Hugh Edwards was an American curator of photography. Belonging to the likes of Alfred Stieglitz, Edward Steichen and John Szarkowski, Edwards was one of the key figures to help the art world embrace fine art photography as well as documentary photography in the United States.
Edwards was also a photographer, however. He worked on a project to document a roller rink in the 1950's, which spanned for a decade. While he was no celebrated photographer, he was the man behind many successes of those whom he have helped.
In 1961, Edwards retired from photography and began to encourage emerging photographers -- Jan Saudek, Duane Michals, Algimantas Kezys, Danny Lyon, to name a few -- and was the first to offer solo shows of Robert Frank and Raymond Moore. Edwards shaped photography in Chicago, as he would always focus on monographic presentations, the juxtaposition of 'canonized' images by new practitioners.
Moreover, he as the first to champion 19th-century photography as he acquired the works of Julia Margaret Cameron, Roger Fenton, William Henry Fox Talbot. and Alexander Gardner. He also showcased early 20th century photographers -- Ansel Adams, Lewis Hine, Walker Evans, W. Eugene Smith. American photography became a more established institution.
Whether documentary or portraiture, American photographer *Steve Schapiro* knows the best of both worlds. First gaining the reputation as a photojournalist, and capturing the key moments of the African-American Civil Rights movement, he is also known as the photographer of the most iconic people.
For vintage portraitists, no one can ever go wrong with Edward Curtis, the American photographer, and ethnologist whose coverage of the American West and Native American peoples continue to be one of the most significant works and oeuvre of an artist in American history.
In documentary photography, a watchful eye, a patient mind and a humble attitude that bows to the unpredictability and chances is what makes American photorgapher Larry Fink a true master of his genre.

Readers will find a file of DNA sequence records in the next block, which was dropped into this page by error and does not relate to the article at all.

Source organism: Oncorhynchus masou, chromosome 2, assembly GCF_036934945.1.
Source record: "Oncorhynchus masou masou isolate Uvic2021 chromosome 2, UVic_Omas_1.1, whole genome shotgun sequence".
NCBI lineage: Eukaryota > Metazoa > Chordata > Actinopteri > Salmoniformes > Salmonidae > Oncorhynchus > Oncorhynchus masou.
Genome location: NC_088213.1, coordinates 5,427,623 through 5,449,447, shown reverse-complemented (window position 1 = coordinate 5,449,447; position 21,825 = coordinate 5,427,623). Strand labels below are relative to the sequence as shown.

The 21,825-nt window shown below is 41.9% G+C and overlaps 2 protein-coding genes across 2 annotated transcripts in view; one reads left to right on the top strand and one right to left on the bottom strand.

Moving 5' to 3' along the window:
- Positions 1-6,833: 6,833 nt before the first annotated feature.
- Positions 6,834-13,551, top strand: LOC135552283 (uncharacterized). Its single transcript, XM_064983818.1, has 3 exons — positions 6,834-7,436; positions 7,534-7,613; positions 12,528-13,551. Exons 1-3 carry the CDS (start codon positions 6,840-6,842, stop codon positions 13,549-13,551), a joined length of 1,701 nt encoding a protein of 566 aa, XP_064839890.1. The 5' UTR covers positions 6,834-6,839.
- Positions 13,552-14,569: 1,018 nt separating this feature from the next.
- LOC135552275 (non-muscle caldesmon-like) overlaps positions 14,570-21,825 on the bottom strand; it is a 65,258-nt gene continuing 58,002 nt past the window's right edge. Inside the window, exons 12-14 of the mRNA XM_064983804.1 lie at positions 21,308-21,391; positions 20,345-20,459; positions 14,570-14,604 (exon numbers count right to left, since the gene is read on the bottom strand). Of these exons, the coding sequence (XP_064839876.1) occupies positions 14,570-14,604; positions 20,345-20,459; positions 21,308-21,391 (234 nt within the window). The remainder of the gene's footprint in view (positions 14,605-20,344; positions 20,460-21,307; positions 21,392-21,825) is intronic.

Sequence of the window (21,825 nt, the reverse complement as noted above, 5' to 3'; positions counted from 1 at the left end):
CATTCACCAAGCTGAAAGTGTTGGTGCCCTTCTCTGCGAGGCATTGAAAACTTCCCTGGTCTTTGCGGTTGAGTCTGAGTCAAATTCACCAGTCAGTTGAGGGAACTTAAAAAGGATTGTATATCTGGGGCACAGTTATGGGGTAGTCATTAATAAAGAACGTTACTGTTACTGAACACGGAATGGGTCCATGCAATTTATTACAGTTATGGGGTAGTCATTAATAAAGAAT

Manx photographer Chris Killip's In Flagrante is one of the most important photobooks of documentary photography. We revisit his work that captured the deindustrialization of the working class communities in Northern England during the 70's and 80's.
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The American pioneer of surrealist and dadaist photography was once treated as an offender to the scientific-and-documentary approach of photography. It just so happens that Man Ray liberated the camera to be more than just a medium of representation.
Photographer and vlogger Marc Silber visits the grandson of the master photographer Edward Weston and explores his former home, one that reeks of the personal and photographic history of the renowned member of Group f/64.
"The Americans" is the most celebrated body of work by the documentarian Robert Frank. Considered as one of America's national photographic treasures, Frank's diary of the "American way of life" post-war reveal the socio-political issues that pervade to this day.
The human face has been a never-ending study since the beginning of art history. Recognition has been part of the study, and mostly, it's the most defining, prominent figures of public life that are under artistic examinations. Photography does it as well.